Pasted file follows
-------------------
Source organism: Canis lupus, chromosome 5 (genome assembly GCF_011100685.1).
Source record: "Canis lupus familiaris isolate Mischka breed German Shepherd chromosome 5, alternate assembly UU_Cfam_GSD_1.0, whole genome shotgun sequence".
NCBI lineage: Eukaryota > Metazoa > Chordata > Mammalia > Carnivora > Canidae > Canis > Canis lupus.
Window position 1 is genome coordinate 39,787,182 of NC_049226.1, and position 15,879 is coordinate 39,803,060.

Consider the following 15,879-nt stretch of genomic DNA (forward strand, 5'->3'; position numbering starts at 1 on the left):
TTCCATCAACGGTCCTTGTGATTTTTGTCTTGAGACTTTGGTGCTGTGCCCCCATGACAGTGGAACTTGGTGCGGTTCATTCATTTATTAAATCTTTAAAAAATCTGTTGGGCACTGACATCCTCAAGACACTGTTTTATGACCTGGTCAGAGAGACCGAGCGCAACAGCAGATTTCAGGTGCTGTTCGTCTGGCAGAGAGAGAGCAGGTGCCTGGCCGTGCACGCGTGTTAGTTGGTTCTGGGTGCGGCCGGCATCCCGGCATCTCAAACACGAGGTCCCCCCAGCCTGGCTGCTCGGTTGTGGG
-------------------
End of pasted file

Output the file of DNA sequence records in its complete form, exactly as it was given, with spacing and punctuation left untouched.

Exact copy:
Source organism: Canis lupus, chromosome 5 (genome assembly GCF_011100685.1).
Source record: "Canis lupus familiaris isolate Mischka breed German Shepherd chromosome 5, alternate assembly UU_Cfam_GSD_1.0, whole genome shotgun sequence".
NCBI lineage: Eukaryota > Metazoa > Chordata > Mammalia > Carnivora > Canidae > Canis > Canis lupus.
Window position 1 is genome coordinate 39,787,182 of NC_049226.1, and position 15,879 is coordinate 39,803,060.

Consider the following 15,879-nt stretch of genomic DNA (forward strand, 5'->3'; position numbering starts at 1 on the left):
TTCCATCAACGGTCCTTGTGATTTTTGTCTTGAGACTTTGGTGCTGTGCCCCCATGACAGTGGAACTTGGTGCGGTTCATTCATTTATTAAATCTTTAAAAAATCTGTTGGGCACTGACATCCTCAAGACACTGTTTTATGACCTGGTCAGAGAGACCGAGCGCAACAGCAGATTTCAGGTGCTGTTCGTCTGGCAGAGAGAGAGCAGGTGCCTGGCCGTGCACGCGTGTTAGTTGGTTCTGGGTGCGGCCGGCATCCCGGCATCTCAAACACGAGGTCCCCCCAGCCTGGCTGCTCGGTTGTGGG